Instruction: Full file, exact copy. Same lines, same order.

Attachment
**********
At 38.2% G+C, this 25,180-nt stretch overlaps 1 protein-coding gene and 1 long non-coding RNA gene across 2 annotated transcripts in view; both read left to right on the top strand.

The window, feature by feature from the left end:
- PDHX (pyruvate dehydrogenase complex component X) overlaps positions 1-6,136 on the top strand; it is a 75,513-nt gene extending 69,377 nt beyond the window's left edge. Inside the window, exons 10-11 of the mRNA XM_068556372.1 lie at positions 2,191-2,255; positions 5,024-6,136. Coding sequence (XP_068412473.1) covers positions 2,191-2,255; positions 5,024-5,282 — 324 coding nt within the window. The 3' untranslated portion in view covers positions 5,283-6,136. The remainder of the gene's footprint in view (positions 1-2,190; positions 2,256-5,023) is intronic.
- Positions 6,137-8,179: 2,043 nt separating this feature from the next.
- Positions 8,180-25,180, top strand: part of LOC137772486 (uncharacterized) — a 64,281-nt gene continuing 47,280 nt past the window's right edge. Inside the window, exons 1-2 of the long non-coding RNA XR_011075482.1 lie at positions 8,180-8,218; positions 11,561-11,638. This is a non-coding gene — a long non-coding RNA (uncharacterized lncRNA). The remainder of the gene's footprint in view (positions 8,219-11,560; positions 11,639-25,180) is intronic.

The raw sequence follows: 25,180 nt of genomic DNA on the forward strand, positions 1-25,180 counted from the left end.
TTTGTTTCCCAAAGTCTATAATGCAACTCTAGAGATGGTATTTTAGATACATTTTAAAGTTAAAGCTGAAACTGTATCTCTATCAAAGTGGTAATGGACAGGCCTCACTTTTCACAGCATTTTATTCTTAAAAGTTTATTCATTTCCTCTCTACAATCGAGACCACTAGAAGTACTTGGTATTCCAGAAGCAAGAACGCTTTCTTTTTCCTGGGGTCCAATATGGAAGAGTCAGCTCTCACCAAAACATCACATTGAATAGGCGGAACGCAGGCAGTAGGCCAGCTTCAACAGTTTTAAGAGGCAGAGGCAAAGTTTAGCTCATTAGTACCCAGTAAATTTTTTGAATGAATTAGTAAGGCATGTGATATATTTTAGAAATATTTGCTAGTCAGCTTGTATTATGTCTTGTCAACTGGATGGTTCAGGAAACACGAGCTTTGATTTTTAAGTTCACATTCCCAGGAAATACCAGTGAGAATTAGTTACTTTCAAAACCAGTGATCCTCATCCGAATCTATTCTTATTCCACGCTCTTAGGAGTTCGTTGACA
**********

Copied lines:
At 38.2% G+C, this 25,180-nt stretch overlaps 1 protein-coding gene and 1 long non-coding RNA gene across 2 annotated transcripts in view; both read left to right on the top strand.

The window, feature by feature from the left end:
- PDHX (pyruvate dehydrogenase complex component X) overlaps positions 1-6,136 on the top strand; it is a 75,513-nt gene extending 69,377 nt beyond the window's left edge. Inside the window, exons 10-11 of the mRNA XM_068556372.1 lie at positions 2,191-2,255; positions 5,024-6,136. Coding sequence (XP_068412473.1) covers positions 2,191-2,255; positions 5,024-5,282 — 324 coding nt within the window. The 3' untranslated portion in view covers positions 5,283-6,136. The remainder of the gene's footprint in view (positions 1-2,190; positions 2,256-5,023) is intronic.
- Positions 6,137-8,179: 2,043 nt separating this feature from the next.
- Positions 8,180-25,180, top strand: part of LOC137772486 (uncharacterized) — a 64,281-nt gene continuing 47,280 nt past the window's right edge. Inside the window, exons 1-2 of the long non-coding RNA XR_011075482.1 lie at positions 8,180-8,218; positions 11,561-11,638. This is a non-coding gene — a long non-coding RNA (uncharacterized lncRNA). The remainder of the gene's footprint in view (positions 8,219-11,560; positions 11,639-25,180) is intronic.

The raw sequence follows: 25,180 nt of genomic DNA on the forward strand, positions 1-25,180 counted from the left end.
TTTGTTTCCCAAAGTCTATAATGCAACTCTAGAGATGGTATTTTAGATACATTTTAAAGTTAAAGCTGAAACTGTATCTCTATCAAAGTGGTAATGGACAGGCCTCACTTTTCACAGCATTTTATTCTTAAAAGTTTATTCATTTCCTCTCTACAATCGAGACCACTAGAAGTACTTGGTATTCCAGAAGCAAGAACGCTTTCTTTTTCCTGGGGTCCAATATGGAAGAGTCAGCTCTCACCAAAACATCACATTGAATAGGCGGAACGCAGGCAGTAGGCCAGCTTCAACAGTTTTAAGAGGCAGAGGCAAAGTTTAGCTCATTAGTACCCAGTAAATTTTTTGAATGAATTAGTAAGGCATGTGATATATTTTAGAAATATTTGCTAGTCAGCTTGTATTATGTCTTGTCAACTGGATGGTTCAGGAAACACGAGCTTTGATTTTTAAGTTCACATTCCCAGGAAATACCAGTGAGAATTAGTTACTTTCAAAACCAGTGATCCTCATCCGAATCTATTCTTATTCCACGCTCTTAGGAGTTCGTTGACA